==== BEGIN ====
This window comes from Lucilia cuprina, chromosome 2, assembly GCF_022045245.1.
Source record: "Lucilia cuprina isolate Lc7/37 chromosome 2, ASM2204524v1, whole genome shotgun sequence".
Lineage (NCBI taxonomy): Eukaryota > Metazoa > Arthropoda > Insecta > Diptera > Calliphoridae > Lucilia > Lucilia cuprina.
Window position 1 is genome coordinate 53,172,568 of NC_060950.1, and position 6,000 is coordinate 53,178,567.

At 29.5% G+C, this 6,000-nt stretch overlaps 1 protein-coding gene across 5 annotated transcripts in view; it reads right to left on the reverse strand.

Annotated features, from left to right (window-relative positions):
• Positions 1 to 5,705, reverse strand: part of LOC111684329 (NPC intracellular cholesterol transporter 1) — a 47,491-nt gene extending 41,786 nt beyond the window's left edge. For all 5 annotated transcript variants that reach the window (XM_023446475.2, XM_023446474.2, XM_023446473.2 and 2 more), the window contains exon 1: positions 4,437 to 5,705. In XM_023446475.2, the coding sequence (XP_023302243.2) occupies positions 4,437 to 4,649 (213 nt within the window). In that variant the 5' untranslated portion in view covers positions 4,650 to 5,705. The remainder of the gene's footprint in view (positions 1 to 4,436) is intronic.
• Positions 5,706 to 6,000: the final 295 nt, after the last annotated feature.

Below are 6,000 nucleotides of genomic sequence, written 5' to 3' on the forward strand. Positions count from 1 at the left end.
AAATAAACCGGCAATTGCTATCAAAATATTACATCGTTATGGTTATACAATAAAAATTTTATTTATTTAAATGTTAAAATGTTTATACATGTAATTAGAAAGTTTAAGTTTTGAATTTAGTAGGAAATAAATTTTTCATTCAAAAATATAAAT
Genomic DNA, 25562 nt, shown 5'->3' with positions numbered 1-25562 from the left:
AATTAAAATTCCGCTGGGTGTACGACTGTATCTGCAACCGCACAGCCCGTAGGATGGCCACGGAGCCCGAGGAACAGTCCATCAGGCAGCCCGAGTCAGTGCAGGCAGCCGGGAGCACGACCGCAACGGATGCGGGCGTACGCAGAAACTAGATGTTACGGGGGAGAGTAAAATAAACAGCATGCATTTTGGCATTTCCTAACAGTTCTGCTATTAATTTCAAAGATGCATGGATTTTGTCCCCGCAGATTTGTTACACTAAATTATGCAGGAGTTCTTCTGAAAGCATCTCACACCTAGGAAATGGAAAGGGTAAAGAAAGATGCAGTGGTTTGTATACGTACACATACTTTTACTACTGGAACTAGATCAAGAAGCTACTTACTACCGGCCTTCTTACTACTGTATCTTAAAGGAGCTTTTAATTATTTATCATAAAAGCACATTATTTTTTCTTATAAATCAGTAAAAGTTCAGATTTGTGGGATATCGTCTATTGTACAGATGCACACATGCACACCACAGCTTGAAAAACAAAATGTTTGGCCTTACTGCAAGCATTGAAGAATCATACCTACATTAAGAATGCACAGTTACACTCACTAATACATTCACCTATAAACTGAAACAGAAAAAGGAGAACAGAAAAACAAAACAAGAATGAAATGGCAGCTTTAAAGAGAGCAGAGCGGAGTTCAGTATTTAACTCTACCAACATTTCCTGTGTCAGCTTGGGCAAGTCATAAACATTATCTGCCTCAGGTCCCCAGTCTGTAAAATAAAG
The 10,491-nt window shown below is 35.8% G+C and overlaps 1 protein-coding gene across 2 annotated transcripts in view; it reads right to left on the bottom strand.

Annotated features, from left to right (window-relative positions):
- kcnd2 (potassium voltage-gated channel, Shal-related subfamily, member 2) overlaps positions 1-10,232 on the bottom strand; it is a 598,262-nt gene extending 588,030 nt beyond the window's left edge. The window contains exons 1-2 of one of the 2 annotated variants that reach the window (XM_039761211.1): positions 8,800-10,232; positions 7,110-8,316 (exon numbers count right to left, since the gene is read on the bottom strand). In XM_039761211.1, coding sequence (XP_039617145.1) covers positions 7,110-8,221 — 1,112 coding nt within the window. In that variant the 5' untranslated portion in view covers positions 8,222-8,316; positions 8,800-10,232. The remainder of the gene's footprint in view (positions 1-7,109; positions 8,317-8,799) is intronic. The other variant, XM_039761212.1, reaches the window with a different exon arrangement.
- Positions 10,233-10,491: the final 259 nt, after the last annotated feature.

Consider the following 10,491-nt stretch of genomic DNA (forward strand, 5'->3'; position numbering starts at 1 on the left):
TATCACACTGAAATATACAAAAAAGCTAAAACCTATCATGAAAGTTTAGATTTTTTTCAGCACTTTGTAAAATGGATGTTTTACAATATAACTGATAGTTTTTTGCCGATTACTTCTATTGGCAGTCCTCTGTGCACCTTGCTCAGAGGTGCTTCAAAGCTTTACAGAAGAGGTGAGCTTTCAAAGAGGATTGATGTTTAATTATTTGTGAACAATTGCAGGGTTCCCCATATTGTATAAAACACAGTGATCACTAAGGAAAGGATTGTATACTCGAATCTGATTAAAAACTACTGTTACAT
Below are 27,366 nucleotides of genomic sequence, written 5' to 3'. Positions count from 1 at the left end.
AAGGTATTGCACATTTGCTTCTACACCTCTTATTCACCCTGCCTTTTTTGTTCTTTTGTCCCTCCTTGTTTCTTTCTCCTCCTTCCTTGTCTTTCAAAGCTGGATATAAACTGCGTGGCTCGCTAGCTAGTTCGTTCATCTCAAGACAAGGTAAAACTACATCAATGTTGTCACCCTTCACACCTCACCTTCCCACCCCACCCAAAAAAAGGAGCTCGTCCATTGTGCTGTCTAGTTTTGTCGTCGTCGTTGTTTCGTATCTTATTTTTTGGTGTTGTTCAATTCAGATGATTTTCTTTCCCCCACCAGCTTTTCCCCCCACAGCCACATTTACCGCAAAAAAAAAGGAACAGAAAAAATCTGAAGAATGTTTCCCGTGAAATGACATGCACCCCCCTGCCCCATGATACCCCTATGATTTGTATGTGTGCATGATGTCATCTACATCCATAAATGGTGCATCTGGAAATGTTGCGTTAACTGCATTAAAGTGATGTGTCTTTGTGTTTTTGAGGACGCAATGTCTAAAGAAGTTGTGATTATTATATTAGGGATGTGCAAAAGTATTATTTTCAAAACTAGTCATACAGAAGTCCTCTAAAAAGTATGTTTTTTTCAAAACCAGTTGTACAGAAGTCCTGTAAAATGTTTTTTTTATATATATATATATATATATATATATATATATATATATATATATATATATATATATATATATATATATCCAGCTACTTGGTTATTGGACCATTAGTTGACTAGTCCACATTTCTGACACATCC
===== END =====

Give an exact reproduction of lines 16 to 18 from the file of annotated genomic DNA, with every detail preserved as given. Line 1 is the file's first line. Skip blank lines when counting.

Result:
- Positions 10,233-10,491: the final 259 nt, after the last annotated feature.

Consider the following 10,491-nt stretch of genomic DNA (forward strand, 5'->3'; position numbering starts at 1 on the left):
TATCACACTGAAATATACAAAAAAGCTAAAACCTATCATGAAAGTTTAGATTTTTTTCAGCACTTTGTAAAATGGATGTTTTACAATATAACTGATAGTTTTTTGCCGATTACTTCTATTGGCAGTCCTCTGTGCACCTTGCTCAGAGGTGCTTCAAAGCTTTACAGAAGAGGTGAGCTTTCAAAGAGGATTGATGTTTAATTATTTGTGAACAATTGCAGGGTTCCCCATATTGTATAAAACACAGTGATCACTAAGGAAAGGATTGTATACTCGAATCTGATTAAAAACTACTGTTACAT